- 10% Discussion leader (100 points total)
- 25%: Response essays (250 points total)
- 10%: Final essay (100 points total)
- 15%: In-class debate (150 points total)
- 15%: Inquiry-based assignment (150 points)
A+ (97–100%) A (93–96%) A- (90–92%)
B+ (87–89%) B (83–86%) B- (80–82%)
C+ (77–79%) C (73–76%) C- (70–72%)
D+ (67–69%) D (63–66%) D- (60–62%)
F (59% or below)
Meeting with instructor
You are required to find a time to meet with me one-on-one sometime within the first three weeks of class. This meeting is intended to provide an opportunity to discuss your expectations and hopes for the class, your learning needs, and any concerns you may have in a casual, non-confrontational atmosphere. We may also discuss how this course can help you in your particular course of study at Indiana University and your career.
This conversation does not need to be long. It could last anywhere from 10 minutes to an hour. We may speak in office hours, before or after class, or at another time depending on your availability. In extraordinary circumstances, I will consider staging this conversation over email (though I prefer an in-person conversation).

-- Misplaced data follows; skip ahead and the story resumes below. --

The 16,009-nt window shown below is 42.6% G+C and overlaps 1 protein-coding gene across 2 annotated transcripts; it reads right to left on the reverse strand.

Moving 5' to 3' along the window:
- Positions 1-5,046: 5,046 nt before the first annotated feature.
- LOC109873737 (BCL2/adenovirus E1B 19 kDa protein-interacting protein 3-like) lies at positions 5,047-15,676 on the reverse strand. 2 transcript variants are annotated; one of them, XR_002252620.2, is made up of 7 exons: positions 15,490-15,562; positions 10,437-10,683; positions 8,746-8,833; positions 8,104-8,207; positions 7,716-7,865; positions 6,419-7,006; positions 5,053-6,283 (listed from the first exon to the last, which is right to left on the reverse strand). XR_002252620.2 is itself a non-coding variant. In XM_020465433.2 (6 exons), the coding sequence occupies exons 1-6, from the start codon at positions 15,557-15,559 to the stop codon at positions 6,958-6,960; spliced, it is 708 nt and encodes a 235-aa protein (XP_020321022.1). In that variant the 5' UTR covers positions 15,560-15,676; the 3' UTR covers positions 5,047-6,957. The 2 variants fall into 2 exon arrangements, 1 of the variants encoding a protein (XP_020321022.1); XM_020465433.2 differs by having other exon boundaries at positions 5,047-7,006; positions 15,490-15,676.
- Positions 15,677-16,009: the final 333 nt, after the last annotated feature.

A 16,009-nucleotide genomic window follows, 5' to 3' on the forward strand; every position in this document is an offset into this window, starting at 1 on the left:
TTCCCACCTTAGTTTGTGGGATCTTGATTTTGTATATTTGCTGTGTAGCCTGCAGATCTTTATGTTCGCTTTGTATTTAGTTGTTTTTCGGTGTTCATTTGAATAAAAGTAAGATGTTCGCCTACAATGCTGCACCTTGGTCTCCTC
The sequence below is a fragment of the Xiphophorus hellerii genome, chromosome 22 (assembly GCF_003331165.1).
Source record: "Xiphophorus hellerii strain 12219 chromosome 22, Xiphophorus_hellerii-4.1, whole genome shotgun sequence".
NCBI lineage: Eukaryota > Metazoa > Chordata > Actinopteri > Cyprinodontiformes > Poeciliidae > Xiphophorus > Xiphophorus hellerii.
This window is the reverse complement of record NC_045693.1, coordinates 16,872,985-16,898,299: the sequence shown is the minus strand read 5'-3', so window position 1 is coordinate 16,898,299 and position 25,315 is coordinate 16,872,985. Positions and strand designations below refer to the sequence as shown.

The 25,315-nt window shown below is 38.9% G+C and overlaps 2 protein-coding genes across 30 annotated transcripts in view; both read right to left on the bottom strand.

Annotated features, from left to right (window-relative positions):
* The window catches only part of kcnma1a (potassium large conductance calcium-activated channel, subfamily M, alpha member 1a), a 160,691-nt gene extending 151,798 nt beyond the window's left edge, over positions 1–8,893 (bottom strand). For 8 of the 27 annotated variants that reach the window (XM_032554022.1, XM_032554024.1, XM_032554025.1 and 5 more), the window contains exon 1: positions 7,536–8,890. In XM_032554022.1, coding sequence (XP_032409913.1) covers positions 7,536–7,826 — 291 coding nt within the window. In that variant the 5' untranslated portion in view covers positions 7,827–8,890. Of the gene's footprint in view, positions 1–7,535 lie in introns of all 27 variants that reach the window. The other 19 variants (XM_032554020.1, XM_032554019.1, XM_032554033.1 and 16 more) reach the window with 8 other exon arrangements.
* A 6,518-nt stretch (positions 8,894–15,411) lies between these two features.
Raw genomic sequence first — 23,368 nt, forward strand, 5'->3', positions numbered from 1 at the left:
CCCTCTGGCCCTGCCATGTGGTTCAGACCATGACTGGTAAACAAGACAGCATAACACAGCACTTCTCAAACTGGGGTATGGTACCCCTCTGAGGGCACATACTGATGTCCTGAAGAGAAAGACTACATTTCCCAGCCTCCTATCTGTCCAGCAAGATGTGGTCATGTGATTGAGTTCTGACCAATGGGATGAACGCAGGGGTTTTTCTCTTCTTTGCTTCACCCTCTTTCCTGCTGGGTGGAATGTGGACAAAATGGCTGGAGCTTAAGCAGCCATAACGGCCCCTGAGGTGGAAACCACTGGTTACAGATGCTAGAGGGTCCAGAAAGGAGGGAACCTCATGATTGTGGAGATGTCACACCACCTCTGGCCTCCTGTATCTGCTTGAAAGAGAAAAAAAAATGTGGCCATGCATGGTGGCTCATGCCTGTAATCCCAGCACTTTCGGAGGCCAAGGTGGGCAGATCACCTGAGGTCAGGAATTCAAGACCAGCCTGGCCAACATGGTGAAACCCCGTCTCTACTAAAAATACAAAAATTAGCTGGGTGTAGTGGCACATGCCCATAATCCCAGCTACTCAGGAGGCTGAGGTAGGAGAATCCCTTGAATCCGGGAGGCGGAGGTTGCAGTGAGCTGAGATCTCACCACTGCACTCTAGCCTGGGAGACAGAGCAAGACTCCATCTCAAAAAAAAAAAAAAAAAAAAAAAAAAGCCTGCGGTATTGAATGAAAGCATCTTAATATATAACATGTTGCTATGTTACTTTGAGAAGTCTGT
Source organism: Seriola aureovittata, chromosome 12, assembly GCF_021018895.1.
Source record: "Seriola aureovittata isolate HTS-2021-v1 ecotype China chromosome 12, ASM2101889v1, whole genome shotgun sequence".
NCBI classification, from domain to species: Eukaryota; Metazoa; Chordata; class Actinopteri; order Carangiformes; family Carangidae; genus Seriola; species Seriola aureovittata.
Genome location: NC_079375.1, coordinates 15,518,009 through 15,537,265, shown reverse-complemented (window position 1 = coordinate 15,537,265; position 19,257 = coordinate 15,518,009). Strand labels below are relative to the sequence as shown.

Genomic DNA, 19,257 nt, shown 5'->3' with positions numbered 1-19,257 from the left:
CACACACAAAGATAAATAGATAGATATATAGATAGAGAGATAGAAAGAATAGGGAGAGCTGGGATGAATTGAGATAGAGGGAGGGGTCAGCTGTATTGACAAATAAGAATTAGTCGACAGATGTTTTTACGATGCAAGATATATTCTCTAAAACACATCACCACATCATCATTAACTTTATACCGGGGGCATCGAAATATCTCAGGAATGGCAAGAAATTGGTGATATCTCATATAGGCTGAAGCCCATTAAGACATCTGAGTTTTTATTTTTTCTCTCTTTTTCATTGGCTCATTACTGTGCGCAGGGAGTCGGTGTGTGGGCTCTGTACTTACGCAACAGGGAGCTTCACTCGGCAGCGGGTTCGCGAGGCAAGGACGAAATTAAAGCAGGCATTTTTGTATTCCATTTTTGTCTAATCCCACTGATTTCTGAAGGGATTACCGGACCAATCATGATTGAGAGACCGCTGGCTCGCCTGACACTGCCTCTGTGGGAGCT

You are responsible for either attending office hours or setting up another time to meet with me during the first three weeks of class. This assignment is graded as a pass/fail. In other words, if you attend a meeting with me, you will receive a 100% A+ for the assignment, which constitutes 5% of your final grade. If you do not, you will receive 0%.
Attendance and participation
Attendance and active participation are mandatory. Success in this course requires that you attend class, listen attentively during lectures, take clear notes, and participate during group work and class discussions.
Attendance will be taken at the beginning of each class. You are allowed three absences from class without penalty. Please save these absences for when you need them. Each additional absence will lower your attendance and participation grade by a third of a grade. For example, a fourth absence would lower this grade from an A- to a B+.